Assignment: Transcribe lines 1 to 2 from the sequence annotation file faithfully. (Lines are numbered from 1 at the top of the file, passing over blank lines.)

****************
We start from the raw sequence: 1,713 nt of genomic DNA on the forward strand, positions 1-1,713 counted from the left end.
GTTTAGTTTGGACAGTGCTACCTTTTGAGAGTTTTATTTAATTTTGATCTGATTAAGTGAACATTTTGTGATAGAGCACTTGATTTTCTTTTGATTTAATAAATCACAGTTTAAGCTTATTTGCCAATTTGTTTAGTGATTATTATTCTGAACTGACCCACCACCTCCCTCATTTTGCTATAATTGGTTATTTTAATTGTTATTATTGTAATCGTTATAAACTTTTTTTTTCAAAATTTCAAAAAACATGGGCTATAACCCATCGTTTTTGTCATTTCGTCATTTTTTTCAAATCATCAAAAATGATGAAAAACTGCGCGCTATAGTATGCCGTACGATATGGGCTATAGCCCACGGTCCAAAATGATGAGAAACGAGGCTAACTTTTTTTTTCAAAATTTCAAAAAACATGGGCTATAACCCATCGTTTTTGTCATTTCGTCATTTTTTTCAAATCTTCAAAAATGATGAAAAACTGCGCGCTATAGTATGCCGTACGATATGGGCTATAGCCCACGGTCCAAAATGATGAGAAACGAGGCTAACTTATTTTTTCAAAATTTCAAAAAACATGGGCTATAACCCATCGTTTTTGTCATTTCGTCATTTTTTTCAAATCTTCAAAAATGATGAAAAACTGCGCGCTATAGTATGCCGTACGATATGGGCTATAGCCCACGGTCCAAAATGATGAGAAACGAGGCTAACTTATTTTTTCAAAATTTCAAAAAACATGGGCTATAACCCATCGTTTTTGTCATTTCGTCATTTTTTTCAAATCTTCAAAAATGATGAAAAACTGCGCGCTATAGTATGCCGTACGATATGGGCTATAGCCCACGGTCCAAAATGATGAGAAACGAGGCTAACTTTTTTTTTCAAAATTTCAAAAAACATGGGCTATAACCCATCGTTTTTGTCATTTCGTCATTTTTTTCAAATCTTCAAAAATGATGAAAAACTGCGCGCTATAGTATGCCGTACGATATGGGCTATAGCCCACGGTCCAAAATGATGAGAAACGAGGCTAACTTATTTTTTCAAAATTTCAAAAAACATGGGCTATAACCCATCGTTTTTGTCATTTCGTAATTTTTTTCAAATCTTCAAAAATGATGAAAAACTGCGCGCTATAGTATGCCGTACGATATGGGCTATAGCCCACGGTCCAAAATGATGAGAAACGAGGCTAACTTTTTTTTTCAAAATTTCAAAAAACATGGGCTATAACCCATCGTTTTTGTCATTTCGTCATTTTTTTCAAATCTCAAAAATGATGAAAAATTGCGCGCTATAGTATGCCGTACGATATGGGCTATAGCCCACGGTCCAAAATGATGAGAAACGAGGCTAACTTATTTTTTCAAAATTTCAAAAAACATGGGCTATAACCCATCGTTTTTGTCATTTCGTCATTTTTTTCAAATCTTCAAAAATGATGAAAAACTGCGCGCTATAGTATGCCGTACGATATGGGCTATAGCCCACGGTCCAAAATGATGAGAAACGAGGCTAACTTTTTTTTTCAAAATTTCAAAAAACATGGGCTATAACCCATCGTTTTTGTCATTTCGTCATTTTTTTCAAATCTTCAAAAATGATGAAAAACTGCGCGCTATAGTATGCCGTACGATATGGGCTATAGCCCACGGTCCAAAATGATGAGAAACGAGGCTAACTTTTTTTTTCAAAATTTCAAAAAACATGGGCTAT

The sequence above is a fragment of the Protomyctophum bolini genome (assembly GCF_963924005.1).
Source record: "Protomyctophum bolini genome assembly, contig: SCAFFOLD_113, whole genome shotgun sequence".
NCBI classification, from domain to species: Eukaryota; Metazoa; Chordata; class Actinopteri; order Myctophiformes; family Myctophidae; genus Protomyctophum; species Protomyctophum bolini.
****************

We start from the raw sequence: 1,713 nt of genomic DNA on the forward strand, positions 1-1,713 counted from the left end.
GTTTAGTTTGGACAGTGCTACCTTTTGAGAGTTTTATTTAATTTTGATCTGATTAAGTGAACATTTTGTGATAGAGCACTTGATTTTCTTTTGATTTAATAAATCACAGTTTAAGCTTATTTGCCAATTTGTTTAGTGATTATTATTCTGAACTGACCCACCACCTCCCTCATTTTGCTATAATTGGTTATTTTAATTGTTATTATTGTAATCGTTATAAACTTTTTTTTTCAAAATTTCAAAAAACATGGGCTATAACCCATCGTTTTTGTCATTTCGTCATTTTTTTCAAATCATCAAAAATGATGAAAAACTGCGCGCTATAGTATGCCGTACGATATGGGCTATAGCCCACGGTCCAAAATGATGAGAAACGAGGCTAACTTTTTTTTTCAAAATTTCAAAAAACATGGGCTATAACCCATCGTTTTTGTCATTTCGTCATTTTTTTCAAATCTTCAAAAATGATGAAAAACTGCGCGCTATAGTATGCCGTACGATATGGGCTATAGCCCACGGTCCAAAATGATGAGAAACGAGGCTAACTTATTTTTTCAAAATTTCAAAAAACATGGGCTATAACCCATCGTTTTTGTCATTTCGTCATTTTTTTCAAATCTTCAAAAATGATGAAAAACTGCGCGCTATAGTATGCCGTACGATATGGGCTATAGCCCACGGTCCAAAATGATGAGAAACGAGGCTAACTTATTTTTTCAAAATTTCAAAAAACATGGGCTATAACCCATCGTTTTTGTCATTTCGTCATTTTTTTCAAATCTTCAAAAATGATGAAAAACTGCGCGCTATAGTATGCCGTACGATATGGGCTATAGCCCACGGTCCAAAATGATGAGAAACGAGGCTAACTTTTTTTTTCAAAATTTCAAAAAACATGGGCTATAACCCATCGTTTTTGTCATTTCGTCATTTTTTTCAAATCTTCAAAAATGATGAAAAACTGCGCGCTATAGTATGCCGTACGATATGGGCTATAGCCCACGGTCCAAAATGATGAGAAACGAGGCTAACTTATTTTTTCAAAATTTCAAAAAACATGGGCTATAACCCATCGTTTTTGTCATTTCGTAATTTTTTTCAAATCTTCAAAAATGATGAAAAACTGCGCGCTATAGTATGCCGTACGATATGGGCTATAGCCCACGGTCCAAAATGATGAGAAACGAGGCTAACTTTTTTTTTCAAAATTTCAAAAAACATGGGCTATAACCCATCGTTTTTGTCATTTCGTCATTTTTTTCAAATCTCAAAAATGATGAAAAATTGCGCGCTATAGTATGCCGTACGATATGGGCTATAGCCCACGGTCCAAAATGATGAGAAACGAGGCTAACTTATTTTTTCAAAATTTCAAAAAACATGGGCTATAACCCATCGTTTTTGTCATTTCGTCATTTTTTTCAAATCTTCAAAAATGATGAAAAACTGCGCGCTATAGTATGCCGTACGATATGGGCTATAGCCCACGGTCCAAAATGATGAGAAACGAGGCTAACTTTTTTTTTCAAAATTTCAAAAAACATGGGCTATAACCCATCGTTTTTGTCATTTCGTCATTTTTTTCAAATCTTCAAAAATGATGAAAAACTGCGCGCTATAGTATGCCGTACGATATGGGCTATAGCCCACGGTCCAAAATGATGAGAAACGAGGCTAACTTTTTTTTTCAAAATTTCAAAAAACATGGGCTAT